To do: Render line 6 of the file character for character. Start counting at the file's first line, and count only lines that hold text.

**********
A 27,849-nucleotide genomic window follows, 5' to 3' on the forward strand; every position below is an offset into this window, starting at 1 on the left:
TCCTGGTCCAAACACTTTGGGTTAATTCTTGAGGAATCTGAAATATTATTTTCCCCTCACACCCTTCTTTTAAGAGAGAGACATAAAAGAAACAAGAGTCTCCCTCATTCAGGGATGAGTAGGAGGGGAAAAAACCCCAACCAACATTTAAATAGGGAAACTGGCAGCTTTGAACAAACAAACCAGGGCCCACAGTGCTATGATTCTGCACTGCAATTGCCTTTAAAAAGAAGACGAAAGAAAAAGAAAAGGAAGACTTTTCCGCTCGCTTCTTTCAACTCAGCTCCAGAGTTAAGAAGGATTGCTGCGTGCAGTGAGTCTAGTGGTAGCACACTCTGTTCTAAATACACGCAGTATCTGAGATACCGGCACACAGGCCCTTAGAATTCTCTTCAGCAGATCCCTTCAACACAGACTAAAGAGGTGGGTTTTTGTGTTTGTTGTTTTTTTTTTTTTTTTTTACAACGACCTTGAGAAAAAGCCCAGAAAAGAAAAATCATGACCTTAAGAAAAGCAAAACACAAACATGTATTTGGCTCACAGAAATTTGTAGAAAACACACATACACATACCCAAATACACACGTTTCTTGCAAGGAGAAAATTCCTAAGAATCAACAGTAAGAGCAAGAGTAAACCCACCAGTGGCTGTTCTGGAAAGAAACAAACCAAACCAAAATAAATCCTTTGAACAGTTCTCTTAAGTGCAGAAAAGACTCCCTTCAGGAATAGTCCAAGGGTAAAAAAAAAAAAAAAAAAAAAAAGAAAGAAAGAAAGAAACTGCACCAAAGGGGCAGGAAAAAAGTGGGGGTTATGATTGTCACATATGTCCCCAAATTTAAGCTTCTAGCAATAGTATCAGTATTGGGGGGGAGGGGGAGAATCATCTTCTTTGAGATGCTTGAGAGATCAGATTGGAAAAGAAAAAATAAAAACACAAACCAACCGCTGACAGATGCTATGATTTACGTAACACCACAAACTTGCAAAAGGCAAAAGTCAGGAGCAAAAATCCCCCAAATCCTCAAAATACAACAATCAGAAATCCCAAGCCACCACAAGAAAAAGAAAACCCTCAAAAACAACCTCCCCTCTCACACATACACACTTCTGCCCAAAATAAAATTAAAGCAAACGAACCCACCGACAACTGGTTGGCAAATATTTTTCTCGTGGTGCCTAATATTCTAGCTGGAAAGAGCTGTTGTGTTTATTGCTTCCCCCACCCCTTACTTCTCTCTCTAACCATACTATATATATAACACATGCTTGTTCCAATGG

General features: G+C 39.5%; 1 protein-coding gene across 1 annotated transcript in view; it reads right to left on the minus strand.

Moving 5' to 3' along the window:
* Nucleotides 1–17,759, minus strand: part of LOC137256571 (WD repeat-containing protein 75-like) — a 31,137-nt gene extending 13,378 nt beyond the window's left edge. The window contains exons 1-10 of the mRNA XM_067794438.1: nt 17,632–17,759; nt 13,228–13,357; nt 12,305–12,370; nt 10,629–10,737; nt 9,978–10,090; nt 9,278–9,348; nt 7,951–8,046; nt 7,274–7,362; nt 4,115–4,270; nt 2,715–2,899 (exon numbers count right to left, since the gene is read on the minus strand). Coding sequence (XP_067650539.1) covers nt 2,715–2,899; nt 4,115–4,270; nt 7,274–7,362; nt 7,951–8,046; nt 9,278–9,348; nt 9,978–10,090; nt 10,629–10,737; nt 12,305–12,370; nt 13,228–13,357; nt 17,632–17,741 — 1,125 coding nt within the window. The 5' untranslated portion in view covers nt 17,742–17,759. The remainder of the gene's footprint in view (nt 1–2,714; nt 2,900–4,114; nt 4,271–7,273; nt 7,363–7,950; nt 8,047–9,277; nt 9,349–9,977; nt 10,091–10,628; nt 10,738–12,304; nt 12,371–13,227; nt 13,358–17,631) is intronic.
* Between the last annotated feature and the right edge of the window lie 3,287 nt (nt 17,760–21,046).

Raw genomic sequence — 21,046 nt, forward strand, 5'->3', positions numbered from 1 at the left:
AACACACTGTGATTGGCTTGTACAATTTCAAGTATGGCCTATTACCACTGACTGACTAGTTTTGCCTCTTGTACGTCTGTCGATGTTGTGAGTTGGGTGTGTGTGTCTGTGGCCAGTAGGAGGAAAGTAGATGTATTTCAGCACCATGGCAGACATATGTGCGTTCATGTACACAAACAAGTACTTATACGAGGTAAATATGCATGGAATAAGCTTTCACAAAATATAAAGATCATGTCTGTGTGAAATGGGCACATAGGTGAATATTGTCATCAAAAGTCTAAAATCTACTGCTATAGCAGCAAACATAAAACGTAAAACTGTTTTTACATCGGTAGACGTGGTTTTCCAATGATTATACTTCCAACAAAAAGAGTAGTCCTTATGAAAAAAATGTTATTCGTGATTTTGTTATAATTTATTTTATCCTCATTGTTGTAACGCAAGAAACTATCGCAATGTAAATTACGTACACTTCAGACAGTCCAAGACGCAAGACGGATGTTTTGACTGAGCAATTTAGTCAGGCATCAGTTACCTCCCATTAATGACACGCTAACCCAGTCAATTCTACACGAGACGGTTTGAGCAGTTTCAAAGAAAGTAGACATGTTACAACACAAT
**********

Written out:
* Between the last annotated feature and the right edge of the window lie 3,287 nt (nt 17,760–21,046).